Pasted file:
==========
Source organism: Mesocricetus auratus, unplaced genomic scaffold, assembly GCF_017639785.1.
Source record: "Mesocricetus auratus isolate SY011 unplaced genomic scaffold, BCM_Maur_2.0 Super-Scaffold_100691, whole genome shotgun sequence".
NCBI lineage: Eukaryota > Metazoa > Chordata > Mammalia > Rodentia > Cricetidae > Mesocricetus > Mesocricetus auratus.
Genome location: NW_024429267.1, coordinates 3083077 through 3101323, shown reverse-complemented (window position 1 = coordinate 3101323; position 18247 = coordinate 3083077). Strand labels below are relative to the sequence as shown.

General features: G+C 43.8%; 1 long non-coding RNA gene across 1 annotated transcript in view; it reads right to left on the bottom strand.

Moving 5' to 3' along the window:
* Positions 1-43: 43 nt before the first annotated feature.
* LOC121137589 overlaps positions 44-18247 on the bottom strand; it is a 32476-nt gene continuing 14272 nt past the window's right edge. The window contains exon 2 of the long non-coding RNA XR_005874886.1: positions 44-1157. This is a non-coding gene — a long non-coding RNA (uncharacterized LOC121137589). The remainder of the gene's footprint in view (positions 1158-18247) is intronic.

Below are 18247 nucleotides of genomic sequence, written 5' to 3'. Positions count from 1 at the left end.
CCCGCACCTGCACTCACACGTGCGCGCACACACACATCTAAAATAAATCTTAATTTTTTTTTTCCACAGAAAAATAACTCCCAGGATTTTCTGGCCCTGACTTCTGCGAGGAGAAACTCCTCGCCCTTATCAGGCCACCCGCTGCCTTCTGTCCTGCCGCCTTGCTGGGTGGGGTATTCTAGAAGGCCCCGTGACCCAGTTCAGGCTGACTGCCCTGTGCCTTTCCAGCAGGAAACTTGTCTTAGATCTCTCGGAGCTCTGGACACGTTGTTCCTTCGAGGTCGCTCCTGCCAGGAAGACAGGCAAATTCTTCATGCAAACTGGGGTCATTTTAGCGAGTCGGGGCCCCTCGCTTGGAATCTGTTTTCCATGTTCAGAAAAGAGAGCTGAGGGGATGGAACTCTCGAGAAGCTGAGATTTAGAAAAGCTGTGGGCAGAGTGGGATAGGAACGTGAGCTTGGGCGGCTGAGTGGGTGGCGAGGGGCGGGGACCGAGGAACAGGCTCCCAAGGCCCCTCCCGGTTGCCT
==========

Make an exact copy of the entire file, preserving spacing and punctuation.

Source organism: Mesocricetus auratus, unplaced genomic scaffold, assembly GCF_017639785.1.
Source record: "Mesocricetus auratus isolate SY011 unplaced genomic scaffold, BCM_Maur_2.0 Super-Scaffold_100691, whole genome shotgun sequence".
NCBI lineage: Eukaryota > Metazoa > Chordata > Mammalia > Rodentia > Cricetidae > Mesocricetus > Mesocricetus auratus.
Genome location: NW_024429267.1, coordinates 3083077 through 3101323, shown reverse-complemented (window position 1 = coordinate 3101323; position 18247 = coordinate 3083077). Strand labels below are relative to the sequence as shown.

General features: G+C 43.8%; 1 long non-coding RNA gene across 1 annotated transcript in view; it reads right to left on the bottom strand.

Moving 5' to 3' along the window:
* Positions 1-43: 43 nt before the first annotated feature.
* LOC121137589 overlaps positions 44-18247 on the bottom strand; it is a 32476-nt gene continuing 14272 nt past the window's right edge. The window contains exon 2 of the long non-coding RNA XR_005874886.1: positions 44-1157. This is a non-coding gene — a long non-coding RNA (uncharacterized LOC121137589). The remainder of the gene's footprint in view (positions 1158-18247) is intronic.

Below are 18247 nucleotides of genomic sequence, written 5' to 3'. Positions count from 1 at the left end.
CCCGCACCTGCACTCACACGTGCGCGCACACACACATCTAAAATAAATCTTAATTTTTTTTTTCCACAGAAAAATAACTCCCAGGATTTTCTGGCCCTGACTTCTGCGAGGAGAAACTCCTCGCCCTTATCAGGCCACCCGCTGCCTTCTGTCCTGCCGCCTTGCTGGGTGGGGTATTCTAGAAGGCCCCGTGACCCAGTTCAGGCTGACTGCCCTGTGCCTTTCCAGCAGGAAACTTGTCTTAGATCTCTCGGAGCTCTGGACACGTTGTTCCTTCGAGGTCGCTCCTGCCAGGAAGACAGGCAAATTCTTCATGCAAACTGGGGTCATTTTAGCGAGTCGGGGCCCCTCGCTTGGAATCTGTTTTCCATGTTCAGAAAAGAGAGCTGAGGGGATGGAACTCTCGAGAAGCTGAGATTTAGAAAAGCTGTGGGCAGAGTGGGATAGGAACGTGAGCTTGGGCGGCTGAGTGGGTGGCGAGGGGCGGGGACCGAGGAACAGGCTCCCAAGGCCCCTCCCGGTTGCCT